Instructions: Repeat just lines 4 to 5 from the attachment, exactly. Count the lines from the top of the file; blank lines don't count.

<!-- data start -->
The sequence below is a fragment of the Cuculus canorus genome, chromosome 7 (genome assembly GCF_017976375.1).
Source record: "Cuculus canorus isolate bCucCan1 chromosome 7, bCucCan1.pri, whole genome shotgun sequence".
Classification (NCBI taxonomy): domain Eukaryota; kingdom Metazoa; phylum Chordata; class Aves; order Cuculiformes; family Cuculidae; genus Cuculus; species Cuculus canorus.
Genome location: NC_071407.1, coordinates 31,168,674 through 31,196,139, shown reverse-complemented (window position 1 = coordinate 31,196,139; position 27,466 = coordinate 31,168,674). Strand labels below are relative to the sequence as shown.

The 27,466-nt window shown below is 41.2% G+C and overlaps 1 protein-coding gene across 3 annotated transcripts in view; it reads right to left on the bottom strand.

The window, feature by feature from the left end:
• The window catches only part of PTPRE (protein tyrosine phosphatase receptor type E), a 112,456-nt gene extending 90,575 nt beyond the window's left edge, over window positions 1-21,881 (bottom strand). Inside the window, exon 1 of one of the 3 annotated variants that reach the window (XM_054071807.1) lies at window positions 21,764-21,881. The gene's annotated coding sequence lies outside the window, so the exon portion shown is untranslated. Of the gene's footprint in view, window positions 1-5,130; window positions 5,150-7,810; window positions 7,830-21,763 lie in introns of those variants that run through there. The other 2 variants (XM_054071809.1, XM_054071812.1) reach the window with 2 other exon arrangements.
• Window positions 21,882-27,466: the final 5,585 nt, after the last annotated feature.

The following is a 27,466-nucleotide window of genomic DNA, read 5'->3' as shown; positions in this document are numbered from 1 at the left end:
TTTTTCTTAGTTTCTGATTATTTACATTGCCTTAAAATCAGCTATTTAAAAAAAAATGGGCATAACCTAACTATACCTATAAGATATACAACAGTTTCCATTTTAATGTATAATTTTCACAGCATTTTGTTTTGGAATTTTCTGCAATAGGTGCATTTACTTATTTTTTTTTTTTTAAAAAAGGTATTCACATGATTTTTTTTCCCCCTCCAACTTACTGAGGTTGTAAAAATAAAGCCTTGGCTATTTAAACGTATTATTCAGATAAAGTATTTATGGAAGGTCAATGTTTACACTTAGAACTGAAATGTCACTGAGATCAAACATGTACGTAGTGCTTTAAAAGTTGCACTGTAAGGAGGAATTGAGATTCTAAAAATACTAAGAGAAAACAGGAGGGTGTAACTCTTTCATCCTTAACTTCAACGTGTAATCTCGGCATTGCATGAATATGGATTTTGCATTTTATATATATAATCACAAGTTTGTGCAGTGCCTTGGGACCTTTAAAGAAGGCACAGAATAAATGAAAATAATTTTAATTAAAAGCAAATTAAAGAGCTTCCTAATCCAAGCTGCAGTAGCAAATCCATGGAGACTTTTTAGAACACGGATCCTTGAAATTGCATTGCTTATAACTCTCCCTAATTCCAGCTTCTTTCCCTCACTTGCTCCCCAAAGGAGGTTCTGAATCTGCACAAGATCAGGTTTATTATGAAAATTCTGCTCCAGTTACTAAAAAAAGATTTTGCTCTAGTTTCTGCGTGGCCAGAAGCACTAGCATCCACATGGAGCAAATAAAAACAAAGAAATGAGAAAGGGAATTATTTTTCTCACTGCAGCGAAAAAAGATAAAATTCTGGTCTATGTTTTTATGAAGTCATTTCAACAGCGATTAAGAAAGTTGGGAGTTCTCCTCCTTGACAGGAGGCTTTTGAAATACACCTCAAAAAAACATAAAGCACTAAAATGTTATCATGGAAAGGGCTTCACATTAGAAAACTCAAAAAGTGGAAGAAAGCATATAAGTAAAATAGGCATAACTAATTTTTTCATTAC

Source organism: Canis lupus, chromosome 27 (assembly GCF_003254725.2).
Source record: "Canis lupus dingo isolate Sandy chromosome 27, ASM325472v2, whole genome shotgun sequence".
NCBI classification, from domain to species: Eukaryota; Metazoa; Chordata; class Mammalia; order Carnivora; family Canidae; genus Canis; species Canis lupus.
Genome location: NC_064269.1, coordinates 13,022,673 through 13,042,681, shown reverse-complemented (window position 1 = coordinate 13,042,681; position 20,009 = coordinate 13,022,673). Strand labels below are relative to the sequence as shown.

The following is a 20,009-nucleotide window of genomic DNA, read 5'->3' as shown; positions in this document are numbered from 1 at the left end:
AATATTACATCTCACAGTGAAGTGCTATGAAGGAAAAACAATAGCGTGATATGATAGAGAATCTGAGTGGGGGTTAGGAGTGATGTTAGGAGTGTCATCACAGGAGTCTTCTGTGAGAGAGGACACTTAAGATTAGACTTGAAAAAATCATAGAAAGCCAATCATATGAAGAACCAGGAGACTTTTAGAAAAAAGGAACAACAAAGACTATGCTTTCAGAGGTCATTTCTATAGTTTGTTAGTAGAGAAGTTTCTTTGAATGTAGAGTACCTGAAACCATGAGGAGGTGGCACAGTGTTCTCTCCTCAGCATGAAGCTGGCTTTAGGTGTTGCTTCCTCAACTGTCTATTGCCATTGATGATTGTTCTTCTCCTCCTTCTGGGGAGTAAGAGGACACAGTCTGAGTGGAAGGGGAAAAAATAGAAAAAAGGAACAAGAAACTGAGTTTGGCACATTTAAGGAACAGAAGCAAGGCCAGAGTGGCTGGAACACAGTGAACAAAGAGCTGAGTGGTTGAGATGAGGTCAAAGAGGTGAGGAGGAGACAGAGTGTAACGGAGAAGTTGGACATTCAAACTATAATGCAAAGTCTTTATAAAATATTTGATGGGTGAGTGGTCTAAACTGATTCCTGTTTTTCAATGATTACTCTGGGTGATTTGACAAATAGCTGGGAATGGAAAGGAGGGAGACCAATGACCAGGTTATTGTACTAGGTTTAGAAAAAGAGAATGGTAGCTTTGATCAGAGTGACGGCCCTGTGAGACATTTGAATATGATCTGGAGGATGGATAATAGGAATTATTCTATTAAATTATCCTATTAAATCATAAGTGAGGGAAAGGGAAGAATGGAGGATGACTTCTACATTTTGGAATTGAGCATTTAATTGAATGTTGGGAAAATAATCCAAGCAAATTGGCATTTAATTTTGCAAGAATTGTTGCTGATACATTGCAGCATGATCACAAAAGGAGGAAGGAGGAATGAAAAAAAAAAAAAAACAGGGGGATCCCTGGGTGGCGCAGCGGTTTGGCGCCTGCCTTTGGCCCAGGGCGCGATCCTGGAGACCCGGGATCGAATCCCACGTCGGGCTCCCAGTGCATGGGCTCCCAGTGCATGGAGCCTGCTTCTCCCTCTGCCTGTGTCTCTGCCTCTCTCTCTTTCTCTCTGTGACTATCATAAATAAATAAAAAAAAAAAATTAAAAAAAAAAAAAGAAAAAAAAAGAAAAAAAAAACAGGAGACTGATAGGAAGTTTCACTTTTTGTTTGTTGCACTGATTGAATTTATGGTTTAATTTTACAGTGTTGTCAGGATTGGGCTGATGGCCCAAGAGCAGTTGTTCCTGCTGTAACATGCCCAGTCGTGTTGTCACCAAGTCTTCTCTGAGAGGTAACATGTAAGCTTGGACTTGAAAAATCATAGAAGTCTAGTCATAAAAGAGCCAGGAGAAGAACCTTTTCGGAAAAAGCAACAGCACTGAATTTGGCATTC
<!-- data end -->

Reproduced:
Genome location: NC_071407.1, coordinates 31,168,674 through 31,196,139, shown reverse-complemented (window position 1 = coordinate 31,196,139; position 27,466 = coordinate 31,168,674). Strand labels below are relative to the sequence as shown.

The 27,466-nt window shown below is 41.2% G+C and overlaps 1 protein-coding gene across 3 annotated transcripts in view; it reads right to left on the bottom strand.